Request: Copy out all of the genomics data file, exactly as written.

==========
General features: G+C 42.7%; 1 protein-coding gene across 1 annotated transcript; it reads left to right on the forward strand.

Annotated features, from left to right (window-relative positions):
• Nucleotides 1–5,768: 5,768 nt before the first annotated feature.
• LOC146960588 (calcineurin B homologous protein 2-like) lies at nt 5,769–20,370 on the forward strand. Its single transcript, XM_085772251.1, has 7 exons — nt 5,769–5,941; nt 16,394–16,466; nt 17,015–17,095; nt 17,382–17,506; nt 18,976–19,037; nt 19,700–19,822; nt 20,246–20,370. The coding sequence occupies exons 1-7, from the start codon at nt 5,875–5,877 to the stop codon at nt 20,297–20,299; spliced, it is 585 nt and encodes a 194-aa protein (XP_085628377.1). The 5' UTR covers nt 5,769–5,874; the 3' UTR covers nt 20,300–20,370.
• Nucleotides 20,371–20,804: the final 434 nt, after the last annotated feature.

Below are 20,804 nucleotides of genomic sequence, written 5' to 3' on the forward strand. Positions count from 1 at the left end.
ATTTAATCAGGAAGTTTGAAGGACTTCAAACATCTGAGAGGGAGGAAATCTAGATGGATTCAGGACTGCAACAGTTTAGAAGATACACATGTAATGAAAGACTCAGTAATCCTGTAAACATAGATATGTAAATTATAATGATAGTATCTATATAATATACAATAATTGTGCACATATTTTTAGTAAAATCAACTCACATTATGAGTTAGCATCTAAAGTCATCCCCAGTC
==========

General features: G+C 42.7%; 1 protein-coding gene across 1 annotated transcript; it reads left to right on the forward strand.

Annotated features, from left to right (window-relative positions):
• Nucleotides 1–5,768: 5,768 nt before the first annotated feature.
• LOC146960588 (calcineurin B homologous protein 2-like) lies at nt 5,769–20,370 on the forward strand. Its single transcript, XM_085772251.1, has 7 exons — nt 5,769–5,941; nt 16,394–16,466; nt 17,015–17,095; nt 17,382–17,506; nt 18,976–19,037; nt 19,700–19,822; nt 20,246–20,370. The coding sequence occupies exons 1-7, from the start codon at nt 5,875–5,877 to the stop codon at nt 20,297–20,299; spliced, it is 585 nt and encodes a 194-aa protein (XP_085628377.1). The 5' UTR covers nt 5,769–5,874; the 3' UTR covers nt 20,300–20,370.
• Nucleotides 20,371–20,804: the final 434 nt, after the last annotated feature.

Below are 20,804 nucleotides of genomic sequence, written 5' to 3' on the forward strand. Positions count from 1 at the left end.
ATTTAATCAGGAAGTTTGAAGGACTTCAAACATCTGAGAGGGAGGAAATCTAGATGGATTCAGGACTGCAACAGTTTAGAAGATACACATGTAATGAAAGACTCAGTAATCCTGTAAACATAGATATGTAAATTATAATGATAGTATCTATATAATATACAATAATTGTGCACATATTTTTAGTAAAATCAACTCACATTATGAGTTAGCATCTAAAGTCATCCCCAGTC